Our bitter polarization won’t end with the election

October 15, 2020 12:28 am

Protesters argue with a counter-demonstrator during a “Reopen Virginia Rally” in Richmond, Va., April 22, 2020. (Parker Michels-Boyce / For the Virginia Mercury)

By Michael Murphy and Steve Richardson

Virginians have a proud legacy of significant contributions to the creation and preservation of the Republic. The words “Give me liberty, or give me death!” were uttered by Virginian Patrick Henry in Richmond. The decisive victory at Yorktown won our independence. And of course, Founding Fathers George Washington, Thomas Jefferson and James Madison were sons of Virginia.

More recently, Virginia is the place where modern-day patriots stood up against racism and destructive nationalism. For example, when White supremacists marched on Charlottesville in 2017, a diverse gathering of citizens risked their lives to oppose them and advocated for a more inclusive future. 

With the election just weeks away, some of us cannot wait to cast our vote. In addition to control of the White House and Congress hanging in the balance, there is an important amendment to Virginia’s Constitution on the ballot that would fundamentally change how congressional and state legislative districts are drawn by creating a bipartisan redistricting commission. And many of us are simply looking forward to the end of a long, ugly partisan campaign.

Regardless of where you stand, we implore you to constructively participate in this election to uphold and advance the freedoms that others before us fought so hard to secure. There is too much at stake, both nationally and in the commonwealth, to sit this one out.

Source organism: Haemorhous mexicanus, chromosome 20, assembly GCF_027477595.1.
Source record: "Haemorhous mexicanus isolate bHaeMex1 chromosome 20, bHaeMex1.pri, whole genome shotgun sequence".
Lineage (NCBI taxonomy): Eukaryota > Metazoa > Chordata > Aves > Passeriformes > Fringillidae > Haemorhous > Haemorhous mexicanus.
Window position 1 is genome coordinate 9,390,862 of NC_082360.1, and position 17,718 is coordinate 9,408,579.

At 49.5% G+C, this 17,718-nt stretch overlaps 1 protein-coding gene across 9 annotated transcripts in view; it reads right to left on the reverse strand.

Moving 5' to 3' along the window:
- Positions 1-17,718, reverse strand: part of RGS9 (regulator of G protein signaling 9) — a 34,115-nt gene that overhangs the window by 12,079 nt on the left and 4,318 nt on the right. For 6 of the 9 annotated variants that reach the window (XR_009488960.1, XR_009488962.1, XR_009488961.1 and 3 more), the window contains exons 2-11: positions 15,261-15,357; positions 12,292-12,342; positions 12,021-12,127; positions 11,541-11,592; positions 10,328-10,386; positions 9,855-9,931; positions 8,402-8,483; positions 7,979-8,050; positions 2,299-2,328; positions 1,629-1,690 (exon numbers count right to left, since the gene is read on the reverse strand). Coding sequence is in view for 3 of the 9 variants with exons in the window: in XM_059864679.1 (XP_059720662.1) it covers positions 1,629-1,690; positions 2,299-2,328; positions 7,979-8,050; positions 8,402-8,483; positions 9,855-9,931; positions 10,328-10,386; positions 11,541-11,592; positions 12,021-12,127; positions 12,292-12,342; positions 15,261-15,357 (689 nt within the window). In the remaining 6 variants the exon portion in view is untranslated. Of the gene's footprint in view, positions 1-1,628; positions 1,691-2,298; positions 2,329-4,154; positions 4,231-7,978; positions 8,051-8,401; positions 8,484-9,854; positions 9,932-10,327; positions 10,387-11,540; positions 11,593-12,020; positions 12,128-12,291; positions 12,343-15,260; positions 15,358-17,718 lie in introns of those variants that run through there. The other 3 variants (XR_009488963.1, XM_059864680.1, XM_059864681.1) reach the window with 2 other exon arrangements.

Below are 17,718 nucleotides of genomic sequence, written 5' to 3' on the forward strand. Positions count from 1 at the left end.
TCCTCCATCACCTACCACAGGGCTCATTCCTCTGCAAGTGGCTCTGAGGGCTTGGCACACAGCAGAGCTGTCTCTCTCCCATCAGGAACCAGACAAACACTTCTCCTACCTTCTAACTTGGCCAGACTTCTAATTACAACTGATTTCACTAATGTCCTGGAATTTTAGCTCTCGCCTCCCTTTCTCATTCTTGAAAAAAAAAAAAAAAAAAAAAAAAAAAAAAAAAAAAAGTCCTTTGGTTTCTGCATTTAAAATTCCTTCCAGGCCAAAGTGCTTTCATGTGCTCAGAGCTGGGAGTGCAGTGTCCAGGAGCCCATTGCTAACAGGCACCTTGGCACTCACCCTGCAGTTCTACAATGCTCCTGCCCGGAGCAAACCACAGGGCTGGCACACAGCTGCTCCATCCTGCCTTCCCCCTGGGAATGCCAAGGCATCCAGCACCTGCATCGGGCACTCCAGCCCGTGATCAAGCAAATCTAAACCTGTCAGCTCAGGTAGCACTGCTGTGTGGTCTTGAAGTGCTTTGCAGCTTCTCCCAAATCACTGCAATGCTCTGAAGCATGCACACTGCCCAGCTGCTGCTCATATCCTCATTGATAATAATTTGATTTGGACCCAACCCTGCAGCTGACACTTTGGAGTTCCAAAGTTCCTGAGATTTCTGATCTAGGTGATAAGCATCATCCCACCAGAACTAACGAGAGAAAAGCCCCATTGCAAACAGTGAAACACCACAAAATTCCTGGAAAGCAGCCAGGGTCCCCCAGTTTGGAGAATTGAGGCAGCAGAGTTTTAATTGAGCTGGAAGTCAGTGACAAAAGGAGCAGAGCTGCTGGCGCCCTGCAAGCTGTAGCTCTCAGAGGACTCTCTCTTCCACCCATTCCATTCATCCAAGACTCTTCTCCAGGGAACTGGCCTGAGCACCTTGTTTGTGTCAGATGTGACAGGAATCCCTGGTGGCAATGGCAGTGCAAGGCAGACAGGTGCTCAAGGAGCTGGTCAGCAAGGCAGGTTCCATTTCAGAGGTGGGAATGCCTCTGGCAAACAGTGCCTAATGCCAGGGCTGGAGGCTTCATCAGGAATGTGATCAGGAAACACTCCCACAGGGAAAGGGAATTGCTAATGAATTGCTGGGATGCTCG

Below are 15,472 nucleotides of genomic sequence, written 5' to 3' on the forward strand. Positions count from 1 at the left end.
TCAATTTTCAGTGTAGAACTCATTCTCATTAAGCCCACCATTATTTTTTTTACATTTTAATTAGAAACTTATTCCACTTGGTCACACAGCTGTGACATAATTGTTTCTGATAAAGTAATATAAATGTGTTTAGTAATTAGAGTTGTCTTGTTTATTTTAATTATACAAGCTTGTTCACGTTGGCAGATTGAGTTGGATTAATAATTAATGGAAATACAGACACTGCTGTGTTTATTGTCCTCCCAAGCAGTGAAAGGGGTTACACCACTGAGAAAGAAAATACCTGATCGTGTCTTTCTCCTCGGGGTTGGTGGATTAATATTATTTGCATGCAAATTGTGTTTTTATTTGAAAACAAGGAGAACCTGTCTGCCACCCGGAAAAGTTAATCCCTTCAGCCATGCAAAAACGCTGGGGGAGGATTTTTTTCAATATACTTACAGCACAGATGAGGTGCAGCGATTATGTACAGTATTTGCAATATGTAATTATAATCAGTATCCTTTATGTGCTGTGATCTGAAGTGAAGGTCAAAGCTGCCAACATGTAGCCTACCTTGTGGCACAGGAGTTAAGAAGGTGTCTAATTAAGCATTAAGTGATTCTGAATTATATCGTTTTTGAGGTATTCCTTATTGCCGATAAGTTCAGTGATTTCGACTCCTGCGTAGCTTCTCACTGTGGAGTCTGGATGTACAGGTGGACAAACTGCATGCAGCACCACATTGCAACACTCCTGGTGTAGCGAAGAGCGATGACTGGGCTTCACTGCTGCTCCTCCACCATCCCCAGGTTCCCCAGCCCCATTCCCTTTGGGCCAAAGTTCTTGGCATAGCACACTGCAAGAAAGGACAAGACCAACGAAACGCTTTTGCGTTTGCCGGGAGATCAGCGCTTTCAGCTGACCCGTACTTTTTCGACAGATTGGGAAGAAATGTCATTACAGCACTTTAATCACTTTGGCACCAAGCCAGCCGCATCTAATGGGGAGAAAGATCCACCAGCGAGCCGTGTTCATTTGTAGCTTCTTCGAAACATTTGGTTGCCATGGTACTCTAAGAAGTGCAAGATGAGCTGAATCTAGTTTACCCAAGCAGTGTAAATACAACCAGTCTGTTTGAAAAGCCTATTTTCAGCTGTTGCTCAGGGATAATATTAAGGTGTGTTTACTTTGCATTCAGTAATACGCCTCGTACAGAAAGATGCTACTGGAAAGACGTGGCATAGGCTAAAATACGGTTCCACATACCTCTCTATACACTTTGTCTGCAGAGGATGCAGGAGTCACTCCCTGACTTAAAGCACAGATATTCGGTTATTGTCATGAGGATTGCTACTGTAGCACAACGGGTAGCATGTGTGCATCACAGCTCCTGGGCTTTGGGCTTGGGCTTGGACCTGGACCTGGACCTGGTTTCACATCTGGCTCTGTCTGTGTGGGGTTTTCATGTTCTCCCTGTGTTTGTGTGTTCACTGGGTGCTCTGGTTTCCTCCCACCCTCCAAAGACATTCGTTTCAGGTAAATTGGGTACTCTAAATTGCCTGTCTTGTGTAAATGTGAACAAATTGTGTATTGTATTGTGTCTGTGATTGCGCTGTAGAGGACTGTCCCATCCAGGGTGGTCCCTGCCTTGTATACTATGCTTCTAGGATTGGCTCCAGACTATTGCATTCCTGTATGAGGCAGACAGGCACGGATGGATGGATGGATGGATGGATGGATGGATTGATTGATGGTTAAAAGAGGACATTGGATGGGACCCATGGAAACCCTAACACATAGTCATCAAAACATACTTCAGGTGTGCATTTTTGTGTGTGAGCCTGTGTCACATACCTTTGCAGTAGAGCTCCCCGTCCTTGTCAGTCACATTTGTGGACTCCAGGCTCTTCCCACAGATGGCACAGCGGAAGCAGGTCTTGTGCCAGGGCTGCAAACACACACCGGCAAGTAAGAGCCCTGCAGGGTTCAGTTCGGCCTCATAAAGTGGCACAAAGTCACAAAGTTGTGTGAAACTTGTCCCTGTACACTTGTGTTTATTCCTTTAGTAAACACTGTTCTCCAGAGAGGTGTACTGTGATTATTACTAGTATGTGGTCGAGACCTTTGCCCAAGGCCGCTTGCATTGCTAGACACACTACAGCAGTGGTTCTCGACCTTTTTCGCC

The first and foremost civic obligation is to make sure your vote is cast. For those who are wary of going to the polls on Nov. 3 due to COVID, there are absentee and early voting options allowing you to cast your vote up to 45 days before Election Day. There is no good reason not to vote. Virginians make history, not excuses.

However, at this critical moment, making sure we all vote is necessary but not sufficient. While the outcome this November will undoubtedly impact our nation’s trajectory, one election will not abate the growing polarization and partisanship gripping our country. 

That is because the tumultuous period we are experiencing — and the rising division, distrust, and dysfunction permeating our politics — is the culmination of a hyper-partisan environment that has been building for years. The inability of the two parties to work together on a range of issues — big and small — pre-dates our current situation, and is the result of a multitude of political, economic and cultural divides growing over time. 

Because this challenge has been a long time in the making, there is no silver bullet to fix what divides us, nor will change happen overnight. Real change starts with each and every citizen not just voting, but also working within their circles of influence to help build mutual empathy and understanding with those with whom we may disagree. 

We are contributing to that effort by being part of an initiative called FixUS, which encourages deeper citizen engagement to combat the declining trust in our political system. This effort can help rejuvenate participation in the political process and fix our broken system.

FixUS is promoting a Civility Pledge in which voters promise to be respectful of others’ opinions and to tone down the rhetoric in this campaign. This may be challenging, to say the least, in today’s political climate, but it is imperative that we conduct ourselves in a way that promotes unity and progress long after the voting ends.

The pledge will create a foundation for national healing, regardless of the outcome. We encourage you to sign the pledge, stay calm, and listen to what your fellow Americans are trying to say.

The future of our democracy depends on your active, civil participation in this election. Please help us lead the way toward a more peaceful 2021 and cast your vote with the best interests of the United States and Virginia in mind.

Michael Murphy is the director of FixUS, a project housed within the Committee for a Responsible Federal Budget, a nonpartisan, nonprofit group.  Steve Richardson is a resident of Falls Church and a volunteer organizer of FixUS– Virginia.  

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